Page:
Last weekend I journeyed to the Baseball Hall of Fame in Cooperstown, NY to see the induction ceremony for three first ballot players including my favorite player as a kid, Frank "Big Hurt" Thomas. Though Cooperstown is convenient to nothing – the trip involved phrases like "only 80 minutes from Binghamton" – this really is a baseball fan's version of the Hajj. Cooperstown is a surprisingly tiny town, though, and when jammed with 50,000+ visitors it can be quite chaotic. So the practical part of my brain recommends visiting sometime other than induction weekend if you dislike huge crowds.
The best part of the museum is listening to random strangers sharing their memories with anyone in earshot, since I think that is one of the primary reasons that people develop an attachment to the sport: "I was at that game with my dad in '72" or "My mom listened to Jack Buck on KMOX every game for thirty years" or "Our first date was at a Braves game and Eddie Mathews hit a home run in the 10th inning" or even more general comments like (actual quote) "Man, Willie McCovey hit the ball like it owed him money." You would not be too far off base (SWIDT?) to conclude that the experience isn't entirely about baseball for most of the visitors. Ask an American male to talk about his father and there's a good chance that stories about going to ballgames will be involved.
The worst part of the visit had nothing to do with the museum, but to our new obsession as a society with taking pictures of absolutely everything without pausing to ask why. The main attraction at the museum is the hall of plaques for each member of the Hall, which on the Saturday of induction weekend was mobbed with 1000+ people at any given moment. And almost all of them were crowded inches away from the plaques taking pictures with smartphones. This both puzzled and irritated me, since it made actually seeing anything (You know, having the experience of actually being there as opposed to taking pictures to put on Facebook) nearly impossible. Sure, everyone wants to take some pictures on vacation. But cameraphone close-ups of the plaques? Really? Two hundred of them? I don't get that at all. There are pictures of every single one on the Hall of Fame website. Or rather than crowding around Hank Aaron's plaque, for example, and making it impossible for anyone to see it or get near it, you could google image search "Hank Aaron plaque" and find dozens of pictures, some in high resolution, that are better than the crappy picture you take with your phone. I understand why people like taking pictures of themselves in famous places, but taking pictures of inanimate objects doesn't make a lot of sense. I see this constantly now at art museums too – do you think your phone is going to take a better picture of The Death of Marat than the hundreds available in books and online? Can't we just put the goddamn phones down and enjoy the experience of being there? Of actually seeing something rather than seeing a reproduction of it?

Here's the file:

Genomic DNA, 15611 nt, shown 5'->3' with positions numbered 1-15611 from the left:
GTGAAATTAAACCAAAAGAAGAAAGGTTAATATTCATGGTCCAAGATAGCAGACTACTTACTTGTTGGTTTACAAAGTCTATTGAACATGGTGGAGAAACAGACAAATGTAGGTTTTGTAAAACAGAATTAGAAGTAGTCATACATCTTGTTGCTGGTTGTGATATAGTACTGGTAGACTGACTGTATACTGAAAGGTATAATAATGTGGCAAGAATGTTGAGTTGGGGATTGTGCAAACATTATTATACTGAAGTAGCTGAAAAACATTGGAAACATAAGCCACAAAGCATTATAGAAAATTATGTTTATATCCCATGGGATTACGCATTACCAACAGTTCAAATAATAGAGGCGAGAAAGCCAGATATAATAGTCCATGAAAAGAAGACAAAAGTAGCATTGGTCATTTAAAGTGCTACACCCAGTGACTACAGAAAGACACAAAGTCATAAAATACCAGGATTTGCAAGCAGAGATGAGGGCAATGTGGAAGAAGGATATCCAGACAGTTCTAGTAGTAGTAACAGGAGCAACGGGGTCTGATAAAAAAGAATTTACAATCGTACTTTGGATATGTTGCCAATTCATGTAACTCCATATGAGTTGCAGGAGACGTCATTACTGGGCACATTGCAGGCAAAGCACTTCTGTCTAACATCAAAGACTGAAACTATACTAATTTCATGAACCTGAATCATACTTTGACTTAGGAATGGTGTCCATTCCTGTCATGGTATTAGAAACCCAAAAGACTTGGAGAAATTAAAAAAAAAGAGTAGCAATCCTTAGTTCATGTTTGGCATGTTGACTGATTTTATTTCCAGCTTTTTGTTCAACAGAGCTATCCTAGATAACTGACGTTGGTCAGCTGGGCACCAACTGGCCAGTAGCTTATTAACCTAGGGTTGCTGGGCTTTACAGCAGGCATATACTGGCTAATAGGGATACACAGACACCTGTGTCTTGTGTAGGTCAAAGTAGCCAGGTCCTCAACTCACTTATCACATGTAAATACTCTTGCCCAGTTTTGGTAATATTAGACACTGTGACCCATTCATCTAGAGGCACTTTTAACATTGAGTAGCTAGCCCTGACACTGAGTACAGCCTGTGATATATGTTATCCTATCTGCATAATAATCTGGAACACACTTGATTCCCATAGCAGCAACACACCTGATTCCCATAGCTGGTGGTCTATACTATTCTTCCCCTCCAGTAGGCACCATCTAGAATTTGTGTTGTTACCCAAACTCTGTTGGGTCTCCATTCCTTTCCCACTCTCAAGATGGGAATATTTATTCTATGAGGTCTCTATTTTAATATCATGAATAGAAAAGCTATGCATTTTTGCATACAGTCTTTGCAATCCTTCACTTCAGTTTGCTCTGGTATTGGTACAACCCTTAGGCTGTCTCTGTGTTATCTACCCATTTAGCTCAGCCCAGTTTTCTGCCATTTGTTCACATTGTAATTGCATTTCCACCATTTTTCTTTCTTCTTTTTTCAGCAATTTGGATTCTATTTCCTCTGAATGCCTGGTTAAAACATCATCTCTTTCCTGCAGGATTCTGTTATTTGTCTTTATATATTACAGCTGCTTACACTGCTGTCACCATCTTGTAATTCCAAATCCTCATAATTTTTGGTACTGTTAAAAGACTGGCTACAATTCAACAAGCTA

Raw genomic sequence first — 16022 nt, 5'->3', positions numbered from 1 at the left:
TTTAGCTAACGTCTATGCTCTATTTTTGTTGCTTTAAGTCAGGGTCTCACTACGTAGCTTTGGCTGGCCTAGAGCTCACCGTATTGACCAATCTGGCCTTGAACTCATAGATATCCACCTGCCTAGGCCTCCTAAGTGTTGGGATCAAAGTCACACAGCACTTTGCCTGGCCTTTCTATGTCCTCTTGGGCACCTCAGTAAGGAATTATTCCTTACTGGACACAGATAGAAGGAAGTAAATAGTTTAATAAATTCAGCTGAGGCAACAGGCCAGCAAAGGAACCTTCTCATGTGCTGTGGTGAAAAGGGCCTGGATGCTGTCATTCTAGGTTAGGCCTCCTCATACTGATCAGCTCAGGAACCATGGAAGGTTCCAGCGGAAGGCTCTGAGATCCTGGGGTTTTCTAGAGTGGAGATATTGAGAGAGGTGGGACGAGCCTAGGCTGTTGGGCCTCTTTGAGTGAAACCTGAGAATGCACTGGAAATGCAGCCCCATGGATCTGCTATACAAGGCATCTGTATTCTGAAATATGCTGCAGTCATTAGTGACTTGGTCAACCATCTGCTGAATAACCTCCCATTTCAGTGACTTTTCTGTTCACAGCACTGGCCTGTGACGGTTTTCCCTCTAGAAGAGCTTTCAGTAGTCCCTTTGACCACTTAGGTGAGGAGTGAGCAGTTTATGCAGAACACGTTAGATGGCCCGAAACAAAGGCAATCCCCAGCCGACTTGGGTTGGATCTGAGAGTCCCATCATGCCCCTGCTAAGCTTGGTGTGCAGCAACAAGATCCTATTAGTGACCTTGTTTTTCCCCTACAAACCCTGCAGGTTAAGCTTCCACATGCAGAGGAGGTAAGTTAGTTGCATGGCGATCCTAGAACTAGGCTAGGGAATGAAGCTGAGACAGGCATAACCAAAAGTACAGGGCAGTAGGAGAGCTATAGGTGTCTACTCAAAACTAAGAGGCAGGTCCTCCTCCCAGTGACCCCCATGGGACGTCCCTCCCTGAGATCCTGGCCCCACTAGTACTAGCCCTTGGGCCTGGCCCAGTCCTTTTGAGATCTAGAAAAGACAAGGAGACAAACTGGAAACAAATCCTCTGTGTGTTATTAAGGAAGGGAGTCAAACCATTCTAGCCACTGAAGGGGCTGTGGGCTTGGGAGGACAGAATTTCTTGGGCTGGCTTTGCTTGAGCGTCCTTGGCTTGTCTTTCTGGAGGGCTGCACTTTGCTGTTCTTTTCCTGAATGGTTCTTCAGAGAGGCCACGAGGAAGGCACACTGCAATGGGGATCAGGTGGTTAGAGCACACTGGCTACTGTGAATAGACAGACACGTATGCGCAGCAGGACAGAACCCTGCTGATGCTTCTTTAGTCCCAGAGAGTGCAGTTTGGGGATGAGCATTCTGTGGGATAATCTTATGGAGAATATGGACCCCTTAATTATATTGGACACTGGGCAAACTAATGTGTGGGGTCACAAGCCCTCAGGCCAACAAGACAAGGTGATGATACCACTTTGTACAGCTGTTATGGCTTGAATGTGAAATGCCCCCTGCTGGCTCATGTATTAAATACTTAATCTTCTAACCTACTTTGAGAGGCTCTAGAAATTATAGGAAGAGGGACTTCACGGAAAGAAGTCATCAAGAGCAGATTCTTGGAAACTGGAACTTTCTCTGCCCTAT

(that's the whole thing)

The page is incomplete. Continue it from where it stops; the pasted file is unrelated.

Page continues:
All that said, I did take this picture featuring my left hand:
When your plaque includes phrases like "excellent bunter" and "enthusiastic baserunner" you probably don't belong in the Hall of Fame. Being like the fifth-best player on your own team doesn't help either. Another one of the Veterans Committee's greatest hits.